StrengthsFinder Theme #2: Input

People who are especially talented in the Input theme have a craving to know more. Often they like to collect and archive all kinds of information.

Hmm… Collect and archive information, huh?  Kind of like someone might do in a blog?  🙂

I’m not going to post anything from the more generic description in the StrengthsFinder 2.0 book, because nothing there really jumped out at me.  However, the Personalized Strengths Insights strike me as pretty darn accurate to my interests, so I’m going to take that part piece by piece and comment on how this particular strength theme comes through in my life.  So here goes…

Driven by your talents, you yearn to increase your knowledge by being kept in the information loop. This explains why you gravitate to people who converse about ideas at a deeper and more thoughtful level than most individuals are capable of doing. “Making small talk” — that is, engaging in idle conversation — probably seems like a waste of time to you.

OK, I don’t hate small talk – but I would rather spend my time in a longer, deeper conversation with a few close friends than mingle at a party where the conversations stay at surface level.

By nature, you are comfortable offering suggestions to people who regularly seek your counsel — that is, recommendations about a decision or course of action they are considering. These individuals usually feel deep affection for you. You are likely to spend time together socializing as well as working or studying.

Um, YES.  Marcus Buckingham’s Strong Life Test labelled me as an “Advisor,” and this is just looks like another way of describing those tendencies.  I love it when my friends or my students come to me for advice, and I highly value my close friendships.

Reepicheep 2007

Notice the pile of books on the chair behind me. Oh yeah.

Because of your strengths, you enjoy reading as long as you can savor each sentence and consider each idea. Your goal is to comprehend everything you read. It makes no sense to you to rush through books, magazine or newspaper articles, internet sites, or other forms of written material just to say you finished them.

I’ve always been an English nerd, so for me this usually means classic literature.  I’ll go on kicks when I’m fascinated by different genres and authors.  Right now it’s dystopian literature (I just finished Brave New World by Aldous Huxley), but I’ve also been through phases of being obsessed by Shakespeare, classic fantasy, stream-of-consciousness (though that didn’t last long), Gothic fiction, and young adult literature.  In fact, before I decided that I want to study school counseling, I always assumed that if I got a Master’s Degree, it would be in fantasy literature.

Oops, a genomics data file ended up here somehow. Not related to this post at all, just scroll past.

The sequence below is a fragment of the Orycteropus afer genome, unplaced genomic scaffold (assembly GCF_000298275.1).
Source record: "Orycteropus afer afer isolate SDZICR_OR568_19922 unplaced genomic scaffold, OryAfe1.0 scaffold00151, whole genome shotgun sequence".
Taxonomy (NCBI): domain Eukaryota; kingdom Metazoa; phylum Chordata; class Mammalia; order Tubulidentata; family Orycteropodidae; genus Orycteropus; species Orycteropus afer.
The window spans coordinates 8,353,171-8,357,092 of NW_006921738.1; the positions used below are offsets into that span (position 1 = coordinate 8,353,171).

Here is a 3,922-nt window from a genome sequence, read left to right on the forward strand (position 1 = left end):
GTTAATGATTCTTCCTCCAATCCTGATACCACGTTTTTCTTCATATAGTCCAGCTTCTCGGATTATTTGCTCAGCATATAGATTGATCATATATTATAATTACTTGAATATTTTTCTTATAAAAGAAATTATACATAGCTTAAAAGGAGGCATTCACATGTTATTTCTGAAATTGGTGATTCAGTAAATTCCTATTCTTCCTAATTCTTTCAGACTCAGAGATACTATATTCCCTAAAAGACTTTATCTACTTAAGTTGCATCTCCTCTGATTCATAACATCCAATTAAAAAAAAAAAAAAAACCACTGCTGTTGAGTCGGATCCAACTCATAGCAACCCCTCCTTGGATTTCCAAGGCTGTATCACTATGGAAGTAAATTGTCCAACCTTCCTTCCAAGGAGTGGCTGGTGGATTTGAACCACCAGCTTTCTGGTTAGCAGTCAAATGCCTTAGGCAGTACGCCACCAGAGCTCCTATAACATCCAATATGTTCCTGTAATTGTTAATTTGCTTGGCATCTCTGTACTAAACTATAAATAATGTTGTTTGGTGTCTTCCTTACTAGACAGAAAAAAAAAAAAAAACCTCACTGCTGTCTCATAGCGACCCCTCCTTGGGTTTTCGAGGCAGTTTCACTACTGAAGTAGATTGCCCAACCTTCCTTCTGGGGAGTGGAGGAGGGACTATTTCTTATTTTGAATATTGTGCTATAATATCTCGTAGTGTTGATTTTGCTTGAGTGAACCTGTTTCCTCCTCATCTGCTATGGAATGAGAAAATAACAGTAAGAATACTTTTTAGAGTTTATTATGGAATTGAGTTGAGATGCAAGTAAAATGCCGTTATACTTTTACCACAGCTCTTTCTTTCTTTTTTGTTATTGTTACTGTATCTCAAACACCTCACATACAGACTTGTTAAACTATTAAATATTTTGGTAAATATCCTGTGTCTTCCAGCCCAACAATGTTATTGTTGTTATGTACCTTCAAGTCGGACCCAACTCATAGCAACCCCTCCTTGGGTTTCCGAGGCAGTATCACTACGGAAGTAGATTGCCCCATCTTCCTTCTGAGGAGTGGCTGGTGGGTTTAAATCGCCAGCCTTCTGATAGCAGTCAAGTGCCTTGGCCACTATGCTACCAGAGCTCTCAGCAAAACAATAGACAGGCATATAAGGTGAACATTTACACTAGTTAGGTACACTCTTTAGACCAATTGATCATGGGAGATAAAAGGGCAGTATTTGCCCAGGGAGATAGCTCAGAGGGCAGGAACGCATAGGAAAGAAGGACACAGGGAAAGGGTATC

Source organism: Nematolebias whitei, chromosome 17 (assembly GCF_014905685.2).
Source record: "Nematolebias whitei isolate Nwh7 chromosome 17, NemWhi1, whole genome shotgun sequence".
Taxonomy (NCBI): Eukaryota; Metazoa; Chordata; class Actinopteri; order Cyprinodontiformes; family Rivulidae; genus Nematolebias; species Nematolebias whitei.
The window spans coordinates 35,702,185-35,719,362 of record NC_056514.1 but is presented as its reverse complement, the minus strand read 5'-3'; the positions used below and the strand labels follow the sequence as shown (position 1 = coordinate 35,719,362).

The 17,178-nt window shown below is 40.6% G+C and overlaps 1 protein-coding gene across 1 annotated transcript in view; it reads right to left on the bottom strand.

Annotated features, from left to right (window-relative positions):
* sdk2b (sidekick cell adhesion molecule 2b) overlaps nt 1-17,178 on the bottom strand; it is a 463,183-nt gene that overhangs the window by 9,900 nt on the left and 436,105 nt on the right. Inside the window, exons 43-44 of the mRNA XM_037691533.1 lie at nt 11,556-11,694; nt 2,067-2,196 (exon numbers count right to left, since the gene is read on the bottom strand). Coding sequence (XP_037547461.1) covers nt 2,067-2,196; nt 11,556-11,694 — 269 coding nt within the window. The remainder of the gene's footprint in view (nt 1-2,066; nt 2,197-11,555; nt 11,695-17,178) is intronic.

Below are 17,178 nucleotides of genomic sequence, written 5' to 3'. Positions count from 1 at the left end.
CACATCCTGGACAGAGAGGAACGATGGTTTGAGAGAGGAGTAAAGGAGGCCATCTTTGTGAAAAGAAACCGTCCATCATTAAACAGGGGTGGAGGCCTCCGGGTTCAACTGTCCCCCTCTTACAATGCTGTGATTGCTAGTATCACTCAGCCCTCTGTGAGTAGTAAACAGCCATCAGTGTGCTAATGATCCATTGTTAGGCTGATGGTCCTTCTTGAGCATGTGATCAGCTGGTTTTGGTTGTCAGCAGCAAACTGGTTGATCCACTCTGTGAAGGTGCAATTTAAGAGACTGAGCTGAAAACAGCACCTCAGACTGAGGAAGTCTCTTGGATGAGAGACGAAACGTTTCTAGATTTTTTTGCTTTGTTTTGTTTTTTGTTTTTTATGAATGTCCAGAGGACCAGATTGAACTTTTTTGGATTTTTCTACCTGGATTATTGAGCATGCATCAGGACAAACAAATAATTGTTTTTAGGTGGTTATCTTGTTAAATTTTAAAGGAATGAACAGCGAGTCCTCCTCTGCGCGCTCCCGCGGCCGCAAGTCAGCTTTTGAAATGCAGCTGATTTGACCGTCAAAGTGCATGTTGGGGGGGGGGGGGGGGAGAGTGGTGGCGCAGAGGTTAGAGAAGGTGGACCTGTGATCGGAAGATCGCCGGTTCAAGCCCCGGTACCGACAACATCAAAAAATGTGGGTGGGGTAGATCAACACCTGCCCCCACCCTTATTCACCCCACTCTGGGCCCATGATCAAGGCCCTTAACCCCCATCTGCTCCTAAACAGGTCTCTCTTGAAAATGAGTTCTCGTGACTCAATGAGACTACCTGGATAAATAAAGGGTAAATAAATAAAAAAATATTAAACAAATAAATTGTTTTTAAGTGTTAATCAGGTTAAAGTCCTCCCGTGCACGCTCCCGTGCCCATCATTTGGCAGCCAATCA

It’s very likely that you favor conversations where information, facts, or data are considered objectively — that is, emotions do not distort the truth. You pose questions, evaluate answers, and figure out how things work. Reducing an idea, theory, or process to its most basic parts provides you with many insights…

Again, YES.  My college friends nicknamed me “The Logic” because I really try to not let emotions distort facts of a conflict or discussion.  Professionally, I tend to focus on practical realities when it comes to teaching.  What will policies, theories, and pedagogues actually look like when put into practice in my classroom?  Because we can debate the hypotheticals until we’re blue in the face, but I want to know what will actually help my teens become better people.

… Instinctively, you may like the companionship of adults more than the company of small children. Perhaps this is because you tend to use sophisticated words children probably won’t understand.  Maybe talking with or writing to adults who seem to grasp the meaning of certain messages brings you some degree of satisfaction.

This is why I prefer teaching high school.  Don’t get me wrong – I’m not bad with little kids, and I did enjoy the 5th-6th grade Language Arts class I taught last year.  But I do feel more at ease teaching 8th grade or higher, and my favorite range is 10th-11th graders.  They’re capable of complex thinking and deep discussions.  They get sarcasm.  They’re just beginning to discover what kind of adults they are going to become.  It’s so much fun!

In closing, I think right now my Input theme is really what’s driving my career.   It’s why I started this blog, as a place to collect my ideas and reflect on my research.  I’m doing all this because I want to, not because someone assigned it to me.  Input is why I take notes when I sub, gathering ideas from classrooms and lesson plans and collecting anecdotes of fun student stories.  Input is why I want to pursue my Master’s Degree in school counseling, which feeds back into the Maximizer theme and my desire to help teens reach their absolute highest potential.  I’m still not sure how that’s going to play out professionally, because there are certain elements of school counseling that don’t appeal to me (being stuck in an office instead teaching in a classroom, for one), but I really want that knowledge – from how to help a teen struggling with depression to training in college admissions and career counseling.   I’m certain that I need that kind of knowledge to take my ideas to the next level, though I don’t know exactly what that level is.  I want to know so much more.  It’s like I have the pieces to a puzzle and I haven’t figured out how they go together yet, or if I even have all the pieces yet.    But I can’t rush it.  I need to process the information I have as it comes.  Right now, that means reading and blogging, and once we stop moving so much I can look into doing more.

One thought on “StrengthsFinder Theme #2: Input

  1. Pingback: StrengthsFinder Closing Thoughts | Avoiding Neverland

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